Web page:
What Happens If You Overfill Engine Oil?

If you own a vehicle, you may have encountered the frustration of overfilling your engine oil.

It’s a frequent error that anybody may make, but it’s critical to correct the problem right away to minimize engine damage.

In this article, we’ll look at what happens when you overfill your vehicle’s engine oil and how to rectify the problem.

Whether you’re a seasoned mechanic or a novice, you’ll discover useful suggestions and information to help you address this problem and keep your vehicle running smoothly.

An image of a technician removing excess engine oil after overfilling
Draining excess engine oil Source: dubizzle

What Quantity of Oil is Necessary for a Car?

The required oil volume for a vehicle can vary. Therefore, before adding or changing oil, it’s essential to know your car’s oil capacity.

For specific amounts, it’s advisable to check your car’s manufacturer’s manual for the exact amount and recommended oil type.

However, most engines typically require between 4 to 6 quarts of oil.

Also note that, the amount of oil required increases with engine size. For instance; 

  • Three-cylinder engines: 3 litres of oil
  • Four-cylinder engines: Approximately 4.5 liters of oil
  • Six-cylinder engines: 5.5 litres of oil
  • Eight-cylinder engines: Between 4.5 and 7.5 litres of oil

What Happens If You Overfill Engine Oil?

Excessive engine oil can lead to frothing and the formation of air bubbles, which prevents proper lubrication of engine parts.

Consequently, this may result in increased wear and tear, diminished power, and reduced efficiency.

In severe cases, too much oil can cause engine breakdowns or expensive repairs.

Here are some additional issues that may arise:

Engine Damage – Overfilling can cause critical engine damage. The surplus oil may disrupt the crankshaft’s movement, leading to contact with the oil, increased friction, heat, and the risk of engine failure.

Aeration and Foaming – Too much oil can lead to the crankshaft stirring the oil into foam. This may result in aeration and foaming. which compromises the oil’s lubrication and cooling functions for the engine parts.

Increased Oil Pressure – An overfilled engine can have increased oil pressure, which might harm oil seals and gaskets, resulting in leaks.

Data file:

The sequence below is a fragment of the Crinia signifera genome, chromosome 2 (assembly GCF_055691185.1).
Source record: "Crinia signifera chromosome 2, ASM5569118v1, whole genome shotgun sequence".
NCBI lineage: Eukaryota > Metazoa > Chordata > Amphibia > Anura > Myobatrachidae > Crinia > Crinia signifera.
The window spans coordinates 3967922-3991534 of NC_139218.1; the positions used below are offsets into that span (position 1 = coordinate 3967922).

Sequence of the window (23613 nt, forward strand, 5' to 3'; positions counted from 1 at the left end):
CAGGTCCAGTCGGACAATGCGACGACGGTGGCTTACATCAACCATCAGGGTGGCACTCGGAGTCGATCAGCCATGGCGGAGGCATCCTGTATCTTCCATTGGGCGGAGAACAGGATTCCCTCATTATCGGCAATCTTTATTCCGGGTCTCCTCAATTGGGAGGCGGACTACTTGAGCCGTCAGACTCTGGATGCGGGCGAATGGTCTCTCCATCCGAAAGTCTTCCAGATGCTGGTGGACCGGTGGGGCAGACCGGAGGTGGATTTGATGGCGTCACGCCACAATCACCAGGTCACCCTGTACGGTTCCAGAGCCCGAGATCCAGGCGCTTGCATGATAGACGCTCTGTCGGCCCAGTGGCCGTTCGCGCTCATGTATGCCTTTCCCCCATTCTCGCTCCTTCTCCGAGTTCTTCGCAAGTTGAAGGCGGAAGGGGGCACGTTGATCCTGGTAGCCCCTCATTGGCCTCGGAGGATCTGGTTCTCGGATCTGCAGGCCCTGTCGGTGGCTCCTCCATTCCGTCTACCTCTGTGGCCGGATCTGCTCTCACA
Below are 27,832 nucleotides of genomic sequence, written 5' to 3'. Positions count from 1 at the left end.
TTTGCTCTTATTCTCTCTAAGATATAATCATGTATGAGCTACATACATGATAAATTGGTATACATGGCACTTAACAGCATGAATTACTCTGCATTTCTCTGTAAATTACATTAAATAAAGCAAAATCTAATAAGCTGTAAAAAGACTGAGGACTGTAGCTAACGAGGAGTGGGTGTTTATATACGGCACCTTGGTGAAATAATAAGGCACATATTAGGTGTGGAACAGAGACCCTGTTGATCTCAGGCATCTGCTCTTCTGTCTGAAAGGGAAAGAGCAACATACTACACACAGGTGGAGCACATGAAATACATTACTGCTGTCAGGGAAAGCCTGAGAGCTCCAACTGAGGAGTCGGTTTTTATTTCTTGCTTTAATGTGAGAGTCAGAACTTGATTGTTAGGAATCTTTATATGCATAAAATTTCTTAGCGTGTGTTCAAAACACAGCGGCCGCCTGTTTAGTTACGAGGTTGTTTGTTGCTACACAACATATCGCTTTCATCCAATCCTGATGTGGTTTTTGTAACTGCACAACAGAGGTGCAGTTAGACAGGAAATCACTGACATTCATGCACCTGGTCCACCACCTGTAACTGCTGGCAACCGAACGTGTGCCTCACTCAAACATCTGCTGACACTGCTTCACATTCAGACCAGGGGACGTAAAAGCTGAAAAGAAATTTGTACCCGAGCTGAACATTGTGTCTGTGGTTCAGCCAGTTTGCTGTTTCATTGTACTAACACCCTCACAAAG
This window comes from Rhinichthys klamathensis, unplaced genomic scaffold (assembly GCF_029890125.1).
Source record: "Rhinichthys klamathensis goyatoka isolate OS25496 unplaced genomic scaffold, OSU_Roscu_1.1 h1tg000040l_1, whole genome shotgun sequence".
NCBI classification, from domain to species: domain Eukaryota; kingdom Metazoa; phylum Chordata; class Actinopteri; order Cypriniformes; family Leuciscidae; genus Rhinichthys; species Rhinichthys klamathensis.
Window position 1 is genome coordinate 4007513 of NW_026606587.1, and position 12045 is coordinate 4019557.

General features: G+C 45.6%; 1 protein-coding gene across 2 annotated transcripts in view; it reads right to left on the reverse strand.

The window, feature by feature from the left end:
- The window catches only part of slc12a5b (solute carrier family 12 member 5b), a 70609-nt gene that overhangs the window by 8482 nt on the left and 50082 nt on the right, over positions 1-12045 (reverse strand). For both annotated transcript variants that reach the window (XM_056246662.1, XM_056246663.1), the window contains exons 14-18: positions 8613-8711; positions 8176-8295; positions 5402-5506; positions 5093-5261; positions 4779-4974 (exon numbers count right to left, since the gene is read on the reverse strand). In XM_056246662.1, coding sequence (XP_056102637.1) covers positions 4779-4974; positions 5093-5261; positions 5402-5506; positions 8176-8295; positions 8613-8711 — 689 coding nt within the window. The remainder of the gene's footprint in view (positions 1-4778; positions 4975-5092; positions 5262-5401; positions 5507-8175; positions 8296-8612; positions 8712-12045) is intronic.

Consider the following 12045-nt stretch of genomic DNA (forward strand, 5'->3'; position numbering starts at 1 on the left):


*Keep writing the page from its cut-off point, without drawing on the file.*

Oil Leaks – overfilled oil levels can push extra oil through the piston rings to the combustion chamber, leading to oil combustion, spark plug contamination, and higher emissions. Additionally, oil might also seep from seals and gaskets, creating a mess and possibly harming other engine parts.

Reduced Engine Performance – Overfilling oil can increase resistance in the moving parts, causing a decline in engine performance and fuel economy.

Damage to Seals and Gaskets – Too much oil can exert undue pressure on engine seals and gaskets, resulting in leaks and potential engine harm.

Catalytic Converter Damage – Burning too much oil in the combustion chamber can pollute the catalytic converter, diminishing its efficiency and possibly causing damage.

Symptoms of Overfilled Engine Oil

If your engine oil level is too high, you might notice certain indicators. Below are five typical signs:

  • Check Engine Light

Overfilling engine oil may lead to increased oil pressure, which can activate the check engine light.

  • White or Blue Smoke

If there’s too much oil, it can burn within the engine, resulting in white or blue smoke from the exhaust.

  • Oil Leaks

When there’s too much oil, it can exert extra pressure on the engine’s seals and gaskets. This can potentially cause them to break and leak oil.

  • Diminished Engine Efficiency

The high pressure and reduced lubrication from too much oil can cause poor engine performance.

This could manifest as reduced power and acceleration.

  • Abnormal Engine Sounds

Overfilling oil may lead to the formation of air pockets within the oil, leading to foaming.

This reduces its ability to lubricate, which can produce unusual engine sounds such as knocking, tapping, or ticking.

Correcting an Engine after Overfilling with Oil

To rectify an engine that’s been overfilled with oil, it’s critical to act quickly to avoid damage to the engine.

Follow these steps to correct the issue:

Verify Oil Level with Dipstick – Use the dipstick to gauge the oil level and ascertain the excess amount to be removed.

Eliminate Excess Oil – Use an oil extractor or take out the drain plug to release the extra oil. Ensure you gather the oil and dispose of it responsibly.

Substitute the Oil Filter – Should the oil filter be compromised or malfunction due to the overfill, replacing it is necessary.

To ensure your engine oil is at the appropriate level after correcting an overfill:

Reassess Oil Level/Check Oil Level – Use a dipstick to check the oil level to ensure it’s within the minimum and maximum indicators.

Start Engine – After verifying the correct oil level, start the engine to observe any leaks or listen for any irregular sounds.

Remember, if you’re unsure about conducting these procedures on your own, it’s wise to consult a professional mechanic.

They can guarantee that the engine is correctly serviced and operational.


So, what happens if you overfill your car’s engine oil? Overfilling your engine oil may result in several issues of varying severity.

This may impact your car’s performance and durability.

Should you come across any of the signs or issues mentioned, it’s important to address them swiftly.

The quicker you resolve these issues, the less risk there is to your engine.

Sticking to the provided instructions can also help prevent engine damage.

If you’re unsure about handling the issue yourself, don’t hesitate to consult a professional mechanic.

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